Iraqis get a chilly welcome as refugees in Denmark
By Ivar Ekman
Published: November 26, 2007
EBELTOFT, Denmark: Despite the bite in the air, the true winter cold has yet to arrive in this serene seaside town on the east coast of Jutland.
But for the 100 Iraqi interpreters and their families who were airlifted to a temporary refugee shelter here by the Danish military in July, the chill is already sharper than expected.
Like many of the thousands of Iraqis who chose to work with U.S. and other coalition troops, they put themselves at risk, often with the explicit goal of helping to build a better Iraq. Their hopes were lost amid the confusing, violent aftermath of the invasion, and they turned out to be nobody's heroes, despite their sacrifices.
Now they find themselves facing a future in a country that is, at best, ambivalent toward their presence.
“I thought I would get good treatment here, that they would pay attention to us,” said Nama, a 27-year-old interpreter who suffered a serious leg wound in May. “But they seem to have forgotten us.”
Nama, who declined to give his full name because his family still lives in Iraq, was riding in an armored personnel carrier with a unit of Danish soldiers on patrol just north of Basra when the vehicle was struck by a roadside bomb.
“There was fire everywhere, and the soldiers were crying,” Nama said, slouching in a sofa in one of the makeshift barracks that have been home to the Iraqis since summer. “I thought my leg had been cut off.”
It hadn't, but the calf of his left leg was badly wounded by shrapnel. He was taken to a British military hospital where he underwent surgery and, after three weeks of recuperation, returned to the Danish military base outside Basra.
Since then, he said, he has not received any real rehabilitation – neither in Iraq nor in Denmark – and his leg gives him much pain. “When it is cold, it gets swollen,” he said.
When Denmark decided to withdraw all of its 460 ground troops from Iraq this year, a debate ensued over the government's responsibility to the Iraqis who had been their employees.
At first, their prospects seemed bleak. Denmark has in the past decade become one of the most anti-immigrant countries in Europe, with Muslims the object of great hostility.
It was a Danish newspaper that, in 2005, published the cartoons of the Prophet Muhammad that flared into an international crisis.
A major factor has been the rise of the openly anti-immigrant Danish People's Party, which is an important source of support for the current conservative government.
For several months, the party and the government resisted calls to give the Iraqis asylum. But when news broke in June that a former interpreter had been killed, most likely because of his ties to the Danes, the pressure on the government increased and it relented.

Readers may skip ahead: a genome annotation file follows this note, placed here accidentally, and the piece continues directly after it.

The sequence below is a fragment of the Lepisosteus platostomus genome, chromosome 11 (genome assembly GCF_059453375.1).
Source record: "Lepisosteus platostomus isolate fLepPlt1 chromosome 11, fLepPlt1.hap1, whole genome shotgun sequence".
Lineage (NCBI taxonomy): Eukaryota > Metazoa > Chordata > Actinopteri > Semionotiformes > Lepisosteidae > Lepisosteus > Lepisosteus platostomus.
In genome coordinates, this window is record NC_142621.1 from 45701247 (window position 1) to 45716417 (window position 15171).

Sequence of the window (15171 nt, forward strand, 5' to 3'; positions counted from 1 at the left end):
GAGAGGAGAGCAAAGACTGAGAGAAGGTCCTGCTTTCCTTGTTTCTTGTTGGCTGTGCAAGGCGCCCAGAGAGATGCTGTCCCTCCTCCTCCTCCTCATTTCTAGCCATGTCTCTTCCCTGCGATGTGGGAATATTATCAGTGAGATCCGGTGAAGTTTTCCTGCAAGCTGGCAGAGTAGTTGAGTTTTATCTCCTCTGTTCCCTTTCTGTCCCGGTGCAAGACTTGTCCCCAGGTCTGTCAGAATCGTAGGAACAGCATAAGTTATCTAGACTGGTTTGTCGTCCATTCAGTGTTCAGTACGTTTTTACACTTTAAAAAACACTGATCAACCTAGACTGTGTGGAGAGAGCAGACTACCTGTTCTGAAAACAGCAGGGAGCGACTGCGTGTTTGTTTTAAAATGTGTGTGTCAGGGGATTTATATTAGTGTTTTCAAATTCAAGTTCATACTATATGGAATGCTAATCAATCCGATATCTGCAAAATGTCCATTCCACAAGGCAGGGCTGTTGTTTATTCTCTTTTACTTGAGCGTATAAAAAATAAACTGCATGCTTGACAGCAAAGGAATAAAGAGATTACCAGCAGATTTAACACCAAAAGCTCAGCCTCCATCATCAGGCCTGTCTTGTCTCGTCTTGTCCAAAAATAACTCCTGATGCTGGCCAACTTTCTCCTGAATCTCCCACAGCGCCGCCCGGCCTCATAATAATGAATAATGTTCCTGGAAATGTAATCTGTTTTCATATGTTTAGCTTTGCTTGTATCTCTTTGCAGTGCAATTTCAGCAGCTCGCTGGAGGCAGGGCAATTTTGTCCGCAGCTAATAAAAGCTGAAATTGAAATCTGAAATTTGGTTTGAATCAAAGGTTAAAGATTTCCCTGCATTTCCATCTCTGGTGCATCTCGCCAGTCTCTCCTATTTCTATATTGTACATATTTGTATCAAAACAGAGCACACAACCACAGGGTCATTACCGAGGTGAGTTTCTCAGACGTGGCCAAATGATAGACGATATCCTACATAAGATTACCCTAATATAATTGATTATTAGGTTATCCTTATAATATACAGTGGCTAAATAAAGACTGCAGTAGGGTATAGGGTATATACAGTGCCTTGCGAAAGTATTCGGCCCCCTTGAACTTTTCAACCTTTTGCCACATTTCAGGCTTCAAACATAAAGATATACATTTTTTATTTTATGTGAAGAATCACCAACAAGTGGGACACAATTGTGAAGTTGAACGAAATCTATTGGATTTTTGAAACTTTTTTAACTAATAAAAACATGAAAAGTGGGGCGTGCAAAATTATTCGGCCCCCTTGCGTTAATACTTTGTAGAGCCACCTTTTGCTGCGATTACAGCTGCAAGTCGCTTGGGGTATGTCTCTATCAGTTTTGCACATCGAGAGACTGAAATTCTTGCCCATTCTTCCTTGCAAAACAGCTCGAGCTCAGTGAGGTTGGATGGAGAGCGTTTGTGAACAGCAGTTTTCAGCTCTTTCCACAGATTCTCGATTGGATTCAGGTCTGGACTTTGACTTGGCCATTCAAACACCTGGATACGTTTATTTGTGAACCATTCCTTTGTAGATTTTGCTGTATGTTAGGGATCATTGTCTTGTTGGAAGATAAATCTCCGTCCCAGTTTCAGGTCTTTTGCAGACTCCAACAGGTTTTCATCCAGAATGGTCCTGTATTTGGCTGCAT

When news of the decision spread, more than a hundred current and former employees – many of them in hiding because of their ties to the coalition forces – came to the Basra airport, where the Danes had their base.
They were given the choice of resettling within the country with financial help, of being given jobs at Danish missions in the region or of going to Denmark to apply for asylum with their families.
Most of them opted to go to Denmark, and 362 were flown to Copenhagen this summer, according to the Defense Ministry. From there, they were taken to two refugee camps in Jutland, one of which is tucked into the forest here on the outskirts of Ebeltoft.
Part of the deal offered by the government was that the Iraqis would get the same treatment as any refugee in Denmark. But in a country with some of the toughest immigration laws in Europe, this was not exactly a warm embrace.
“They were told they would get no special treatment,” said Gitte Lillelund Bech, chairman of the governing Ventre party's foreign policy committee in Parliament. “And no one forced them to take a job with the Danish troops.”
The Iraqis here are at pains to point out how thankful they are for being saved from, as one of them put it, “certain death.” No statistics on Iraqi coalition employees exist, but anecdotal evidence suggests that hundreds, or even thousands, have been killed.
The Iraqis' asylum applications have been handled with unusual swiftness, and most are now ready to leave the camp, which is expected to close in December.
“The Danes are not angels, but they did not abandon us,” Younis said.
Discussions are continuing in other countries involved in the Iraq war about how to deal with Iraqi employees – the British government has said it would let a restricted number of former employees apply for resettlement in Britain – but so far only Denmark has carried out a big evacuation of this kind.
It is, however, clear that the Iraqis in Ebeltoft have feelings other than unmitigated gratitude.
When the Iraqis leave the camp, they have to subsist on a government stipend as low as 4,800 kronor, or $900, per month. Many also complain that, despite wishing to continue their studies, they have been placed in communities hundreds of kilometers from the nearest university. And, to discourage forced marriages, there are severe restrictions on marrying non-Danes.
“We are not ordinary refugees,” Bani, a 24-year old interpreter said. “We didn't come here because we longed to be in Denmark, or to have fun, or to make money, but because we worked with the Danes.”
Many of them also express a kind of soldiers' pride, which they feel has been hurt. Having experienced the same hardships and risks as the soldiers, they say they wish to be shown some appreciation, the way soldiers are.
“No one has come here from the Ministry of Defense, or the Foreign Office,” said Jassim, a 25-year-old interpreter. “Couldn't they just come, and say thank you?”